Format

Send to

Choose Destination
Infect Agent Cancer. 2016 Apr 27;11:21. doi: 10.1186/s13027-016-0066-9. eCollection 2016.

Concordance of oral HPV prevalence between patients with oropharyngeal cancer and their partners.

Author information

1
Departments of Thoracic & Head and Neck Medical Oncology, Unit 432, The University of Texas MD Anderson Cancer Center, 1515 Holcombe Blvd., Houston, TX 77030 USA.
2
Biostatistics, The University of Texas MD Anderson Cancer Center, Houston, TX 77030 USA.
3
Pathology, The University of Texas MD Anderson Cancer Center, Houston, TX 77030 USA.
4
Department of Otolaryngology Head/Neck Surgery, The Cancer Center and School of Medicine Stanford University, Stanford, CA 94305 USA.
5
Division of Cancer Medicine, The University of Texas MD Anderson Cancer Center, Houston, TX 77030 USA.
6
Department of Head and Neck Surgery, The University of Texas MD Anderson Cancer Center, Houston, TX 77030 USA.

Abstract

BACKGROUND:

Human papilloma virus (HPV) is a known causative factor in oropharyngeal squamous cell cancer (OPC). In this prospective study, we sought to define the risk of HPV transmission between OPC patients and their sexual partners by performing HPV genotyping on oral cytology brushings.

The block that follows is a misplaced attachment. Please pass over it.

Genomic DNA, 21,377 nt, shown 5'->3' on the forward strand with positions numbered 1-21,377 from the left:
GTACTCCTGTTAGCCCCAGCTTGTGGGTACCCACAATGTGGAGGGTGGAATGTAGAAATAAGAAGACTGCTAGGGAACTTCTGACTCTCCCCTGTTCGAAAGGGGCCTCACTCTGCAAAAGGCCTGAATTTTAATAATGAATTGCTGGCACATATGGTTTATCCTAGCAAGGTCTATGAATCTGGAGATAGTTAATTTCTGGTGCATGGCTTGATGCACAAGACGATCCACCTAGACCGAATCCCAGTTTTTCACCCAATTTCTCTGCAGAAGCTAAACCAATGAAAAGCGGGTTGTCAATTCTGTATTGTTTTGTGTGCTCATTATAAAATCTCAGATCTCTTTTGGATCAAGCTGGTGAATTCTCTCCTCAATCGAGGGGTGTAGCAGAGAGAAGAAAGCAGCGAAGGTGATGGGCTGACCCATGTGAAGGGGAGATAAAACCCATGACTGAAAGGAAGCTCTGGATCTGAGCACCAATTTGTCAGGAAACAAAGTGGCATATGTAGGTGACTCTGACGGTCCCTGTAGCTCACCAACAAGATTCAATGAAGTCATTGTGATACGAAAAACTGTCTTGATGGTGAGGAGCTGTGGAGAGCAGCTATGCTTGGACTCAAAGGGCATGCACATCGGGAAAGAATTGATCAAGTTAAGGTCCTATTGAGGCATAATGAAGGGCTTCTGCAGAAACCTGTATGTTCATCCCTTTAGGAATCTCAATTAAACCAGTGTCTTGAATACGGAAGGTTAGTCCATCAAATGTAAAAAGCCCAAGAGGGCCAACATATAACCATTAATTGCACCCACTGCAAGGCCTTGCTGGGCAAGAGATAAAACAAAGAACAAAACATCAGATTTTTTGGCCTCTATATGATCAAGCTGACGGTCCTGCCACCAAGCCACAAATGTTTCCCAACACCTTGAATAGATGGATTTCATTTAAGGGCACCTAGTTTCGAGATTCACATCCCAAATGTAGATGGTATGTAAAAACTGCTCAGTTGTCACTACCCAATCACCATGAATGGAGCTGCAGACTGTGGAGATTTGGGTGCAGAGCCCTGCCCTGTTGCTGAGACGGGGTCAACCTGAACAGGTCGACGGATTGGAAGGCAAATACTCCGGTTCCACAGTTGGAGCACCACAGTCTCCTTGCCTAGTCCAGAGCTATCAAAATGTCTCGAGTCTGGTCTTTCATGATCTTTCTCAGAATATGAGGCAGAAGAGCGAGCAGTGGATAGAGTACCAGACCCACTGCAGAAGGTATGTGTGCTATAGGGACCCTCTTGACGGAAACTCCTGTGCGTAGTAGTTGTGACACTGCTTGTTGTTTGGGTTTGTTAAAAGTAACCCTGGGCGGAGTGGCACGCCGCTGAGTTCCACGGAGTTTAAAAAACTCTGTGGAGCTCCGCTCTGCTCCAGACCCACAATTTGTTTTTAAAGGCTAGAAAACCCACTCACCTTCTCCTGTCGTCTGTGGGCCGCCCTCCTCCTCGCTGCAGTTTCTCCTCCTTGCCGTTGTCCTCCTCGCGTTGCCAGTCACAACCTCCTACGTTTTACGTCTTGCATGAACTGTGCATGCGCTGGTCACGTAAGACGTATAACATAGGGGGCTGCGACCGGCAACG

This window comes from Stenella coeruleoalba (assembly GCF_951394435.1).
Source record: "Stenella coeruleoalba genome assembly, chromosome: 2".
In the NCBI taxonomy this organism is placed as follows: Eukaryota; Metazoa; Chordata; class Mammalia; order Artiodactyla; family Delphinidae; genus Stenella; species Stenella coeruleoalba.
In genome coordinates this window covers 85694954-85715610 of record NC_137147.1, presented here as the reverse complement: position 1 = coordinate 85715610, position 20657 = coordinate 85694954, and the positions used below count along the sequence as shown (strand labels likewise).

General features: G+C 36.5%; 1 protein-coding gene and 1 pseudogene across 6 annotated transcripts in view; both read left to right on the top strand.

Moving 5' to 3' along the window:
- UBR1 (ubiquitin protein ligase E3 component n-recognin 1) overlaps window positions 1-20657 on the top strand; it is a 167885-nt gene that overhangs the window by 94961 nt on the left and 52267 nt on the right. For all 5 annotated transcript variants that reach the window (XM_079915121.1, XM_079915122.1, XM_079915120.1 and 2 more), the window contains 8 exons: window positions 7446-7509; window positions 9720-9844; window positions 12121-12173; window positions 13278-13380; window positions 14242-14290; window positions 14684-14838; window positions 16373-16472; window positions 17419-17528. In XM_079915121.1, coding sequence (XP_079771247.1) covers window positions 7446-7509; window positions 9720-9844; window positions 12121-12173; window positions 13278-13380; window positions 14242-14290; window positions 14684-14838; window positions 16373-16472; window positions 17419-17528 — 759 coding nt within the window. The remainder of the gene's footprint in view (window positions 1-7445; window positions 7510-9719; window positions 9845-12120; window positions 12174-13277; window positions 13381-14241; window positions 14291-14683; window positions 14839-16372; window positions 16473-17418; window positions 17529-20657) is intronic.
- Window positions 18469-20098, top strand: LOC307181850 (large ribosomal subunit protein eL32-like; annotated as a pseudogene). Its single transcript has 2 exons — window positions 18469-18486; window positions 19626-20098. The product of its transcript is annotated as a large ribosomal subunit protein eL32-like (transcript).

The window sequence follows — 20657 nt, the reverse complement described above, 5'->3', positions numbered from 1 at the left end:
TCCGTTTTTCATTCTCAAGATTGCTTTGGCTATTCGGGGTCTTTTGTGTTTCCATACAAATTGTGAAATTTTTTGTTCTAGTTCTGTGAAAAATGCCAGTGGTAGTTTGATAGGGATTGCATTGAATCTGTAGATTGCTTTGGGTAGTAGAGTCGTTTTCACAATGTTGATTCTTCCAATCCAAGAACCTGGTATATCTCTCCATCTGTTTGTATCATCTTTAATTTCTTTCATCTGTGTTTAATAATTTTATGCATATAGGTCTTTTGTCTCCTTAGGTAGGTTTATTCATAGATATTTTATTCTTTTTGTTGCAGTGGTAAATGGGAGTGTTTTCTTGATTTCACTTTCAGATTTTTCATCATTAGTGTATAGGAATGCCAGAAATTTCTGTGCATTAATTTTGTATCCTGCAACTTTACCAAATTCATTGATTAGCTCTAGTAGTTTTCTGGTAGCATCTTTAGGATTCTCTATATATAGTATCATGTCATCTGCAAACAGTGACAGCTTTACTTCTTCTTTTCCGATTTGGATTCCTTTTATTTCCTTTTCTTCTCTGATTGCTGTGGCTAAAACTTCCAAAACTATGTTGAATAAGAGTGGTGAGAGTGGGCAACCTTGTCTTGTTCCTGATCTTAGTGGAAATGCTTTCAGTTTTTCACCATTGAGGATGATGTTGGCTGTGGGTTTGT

METHODS:

Newly diagnosed OPC patients and their sexual partners underwent oral mouth swabs and answered a risk factor questionnaire. Patient tumor samples and oral swabs from both the patient and partner were assessed for HPV status and genotyped using Easy-Chip HPV Blot PCR.

RESULTS:

We enrolled 227 patient-partner pairs and obtained sufficient analyzable DNA from both members in 198 pairs. Of 144 patients with available OPC tumor tissue, 128 (89 %) had HPV-positive tumors by either in situ hybridization or p16 immunohistochemical analysis (104 or 121, respectively). In total, there were 28 patients and 30 partners who were HPV positive by oral swab. The prevalence rate of oral HPV in partners was 15 %. There were 39 patient-partner pairs who had one or both members returning positive for HPV in the oral swab, and 49 % of these pairs were concordant for their HPV-genotype. Female partners had a higher oral HPV prevalence (16 %) than did male partners (11 %). Patients who were non-white were also found to have a higher oral prevalence of HPV (p = 0.032) by mouth swab.

CONCLUSIONS:

Partners of OPC patients may have a higher prevalence of oral HPV and should be studied prospectively to understand their OPC risk. Additional future research is needed to identify oral HPV persistence in partners to OPC patients and to determine the optimal sampling methods and technologies to screen patients at high risk for HPV-related disease.

KEYWORDS:

HPV; Oropharyngeal cancer; Partner transmission

Supplemental Content

Full text links

Icon for BioMed Central Icon for PubMed Central
Loading ...
Support Center